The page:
Cliff

Read more on L.E. Erickson about Ken E. Williams, Photographer.

Passion to Action, a crazy love story

My friend Jay Loecken defines himself as a “Lover of God.” Husband of an incredible wife named Beth. Father of four amazing children, Ben, Bekah, Abi & Noah & Ministry Director for Crazy Love In Action.” I met Jay back in the summer of 2009 when I was the Creation Care community manager for SustainLane.com, an online green guide. I invited Jay to tell their love story Loving Others – Living Simply. The Loecken family has been traveling the United States in their RV demonstrating to all they meet “crazy love in action” based on the book Crazy Love by Francis Chan, about God’s crazy love for us and what it means to show His love to others in a tangible hands-on way. The new name of their outreach is Passion to Action. Their mission is “to inspire, empower and mobilize people to put their faith in action”. Rather than tell their remarkable story, Jay has given me permission to repost their story from their Passion to Action website. Please join us as we hit the road with Jay, Beth, Ben, Bekah, Abi, Noah and friends.

Our Story

Our dream of hitting the open road and traveling the country in an RV began in the early years of our marriage. With a few babies, moves and job changes, our dream never became a reality. In July 2007, our family had the privilege of going to Africa on a life changing missions trip. When we returned, we wept as we realized all that we had in comparison to the African people. Our country host, Paul, shared his powerful testimony of growing up in the slums. As he spoke about the importance of having a dream, we realized that we had let our dream die. We decided to earnestly seek God to see if this dream was from Him. Over several months, God spoke to us through prayer and His word and we believe He has truly led us on this adventure.

Our journey began the summer of 2007 when we went on a life-changing missions trip to Kenya, Africa.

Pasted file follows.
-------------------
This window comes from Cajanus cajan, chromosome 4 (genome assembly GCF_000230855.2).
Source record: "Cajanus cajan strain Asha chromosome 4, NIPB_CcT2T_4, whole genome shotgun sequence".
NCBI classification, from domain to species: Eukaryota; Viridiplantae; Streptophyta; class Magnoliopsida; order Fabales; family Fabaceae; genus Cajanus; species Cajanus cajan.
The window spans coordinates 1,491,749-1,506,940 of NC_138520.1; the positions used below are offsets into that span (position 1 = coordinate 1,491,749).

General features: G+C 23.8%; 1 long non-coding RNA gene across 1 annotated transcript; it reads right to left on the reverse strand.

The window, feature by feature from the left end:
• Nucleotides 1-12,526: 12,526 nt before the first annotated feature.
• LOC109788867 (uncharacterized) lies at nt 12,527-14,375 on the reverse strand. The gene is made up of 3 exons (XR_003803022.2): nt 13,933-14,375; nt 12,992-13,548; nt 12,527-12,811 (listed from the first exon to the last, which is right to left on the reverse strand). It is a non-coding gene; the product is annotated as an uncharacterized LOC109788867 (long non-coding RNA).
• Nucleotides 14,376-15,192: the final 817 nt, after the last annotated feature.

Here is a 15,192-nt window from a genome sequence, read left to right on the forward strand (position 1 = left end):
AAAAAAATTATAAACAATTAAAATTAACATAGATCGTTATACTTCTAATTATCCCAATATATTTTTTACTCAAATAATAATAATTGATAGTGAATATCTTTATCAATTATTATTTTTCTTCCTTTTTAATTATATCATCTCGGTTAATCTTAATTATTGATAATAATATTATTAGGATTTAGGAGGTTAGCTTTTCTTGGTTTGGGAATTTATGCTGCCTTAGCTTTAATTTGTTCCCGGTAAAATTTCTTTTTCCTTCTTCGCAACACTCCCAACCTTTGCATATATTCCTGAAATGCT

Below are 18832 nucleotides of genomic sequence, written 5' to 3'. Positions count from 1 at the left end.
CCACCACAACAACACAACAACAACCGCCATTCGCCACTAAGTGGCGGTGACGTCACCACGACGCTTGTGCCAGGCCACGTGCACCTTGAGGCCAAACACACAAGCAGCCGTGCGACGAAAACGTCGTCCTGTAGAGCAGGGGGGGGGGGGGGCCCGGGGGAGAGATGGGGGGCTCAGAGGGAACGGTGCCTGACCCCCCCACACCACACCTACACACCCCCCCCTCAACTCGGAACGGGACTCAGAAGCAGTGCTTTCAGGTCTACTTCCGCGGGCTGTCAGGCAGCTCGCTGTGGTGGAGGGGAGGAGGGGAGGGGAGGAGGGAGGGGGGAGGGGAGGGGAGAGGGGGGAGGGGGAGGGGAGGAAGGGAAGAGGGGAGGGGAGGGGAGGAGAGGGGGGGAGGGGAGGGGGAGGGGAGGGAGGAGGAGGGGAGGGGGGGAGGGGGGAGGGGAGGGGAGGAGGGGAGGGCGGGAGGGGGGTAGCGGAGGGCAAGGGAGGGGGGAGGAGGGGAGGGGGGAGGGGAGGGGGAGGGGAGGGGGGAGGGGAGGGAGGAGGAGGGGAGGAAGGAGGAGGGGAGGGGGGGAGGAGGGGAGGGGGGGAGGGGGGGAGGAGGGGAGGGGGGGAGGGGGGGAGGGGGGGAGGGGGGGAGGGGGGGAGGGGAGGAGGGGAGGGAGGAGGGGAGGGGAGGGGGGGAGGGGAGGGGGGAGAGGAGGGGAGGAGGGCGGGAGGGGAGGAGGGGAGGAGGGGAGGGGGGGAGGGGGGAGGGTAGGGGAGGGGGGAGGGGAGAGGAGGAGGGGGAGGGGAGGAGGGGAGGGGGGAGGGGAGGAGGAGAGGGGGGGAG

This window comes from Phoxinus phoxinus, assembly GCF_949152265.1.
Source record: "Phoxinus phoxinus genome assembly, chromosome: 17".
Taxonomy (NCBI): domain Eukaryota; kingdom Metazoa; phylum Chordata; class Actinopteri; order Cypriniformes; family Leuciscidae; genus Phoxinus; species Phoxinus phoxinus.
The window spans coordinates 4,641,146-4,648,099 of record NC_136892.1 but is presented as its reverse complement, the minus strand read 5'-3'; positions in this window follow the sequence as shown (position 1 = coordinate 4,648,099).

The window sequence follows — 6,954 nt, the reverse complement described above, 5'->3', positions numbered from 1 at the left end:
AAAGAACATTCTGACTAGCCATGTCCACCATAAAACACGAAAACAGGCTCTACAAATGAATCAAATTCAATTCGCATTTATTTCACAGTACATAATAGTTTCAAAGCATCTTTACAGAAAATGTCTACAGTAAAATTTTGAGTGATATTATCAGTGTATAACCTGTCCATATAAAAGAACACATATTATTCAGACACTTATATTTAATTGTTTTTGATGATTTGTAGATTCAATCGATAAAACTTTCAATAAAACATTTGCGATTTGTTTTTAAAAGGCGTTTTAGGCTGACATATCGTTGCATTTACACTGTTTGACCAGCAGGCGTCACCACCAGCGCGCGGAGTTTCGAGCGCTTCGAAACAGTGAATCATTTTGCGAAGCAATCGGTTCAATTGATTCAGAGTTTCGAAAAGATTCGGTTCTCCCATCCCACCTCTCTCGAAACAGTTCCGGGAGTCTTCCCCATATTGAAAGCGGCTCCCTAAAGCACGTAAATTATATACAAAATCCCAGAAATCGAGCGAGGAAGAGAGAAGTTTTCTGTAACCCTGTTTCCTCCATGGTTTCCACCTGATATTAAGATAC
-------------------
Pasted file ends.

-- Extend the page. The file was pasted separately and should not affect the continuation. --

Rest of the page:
While in Africa, we had many conversations with our country host, Paul Omondi, who grew up in the slums of Nairobi. He described the heart wrenching challenges he faced growing up in that environment and how he saw many of his friends pay for their wrong choices with their lives. He described how some of his friends were burned or stoned to death. He told us that what kept him alive in the slums was that he had a dream to one day be the President of Kenya. He spoke of how God places a dream in all of us. What was our dream? We knew it was buried deep in our hearts, but we were too busy pursuing the “American” dream to even acknowledge it. The 5 of us (little Noah stayed in Atlanta with friends) served for 10 days in Kiu, a small community outside of Nairobi, Africa. We went there to serve and bless others, but we received much more than we gave. The people of Africa changed our lives forever. Until you see them face to face, their lives are only an image on a TV screen, looking very surreal. When you hug them, talk with them, see their living conditions, pray with them, it touches your heart in a way that is hard to describe. They are the most generous, joyful people we have ever met. They are clearly poor and in desperate need of so much, yet they have a richness that many Americans will never experience. Their faces and our time together will forever be etched in our hearts.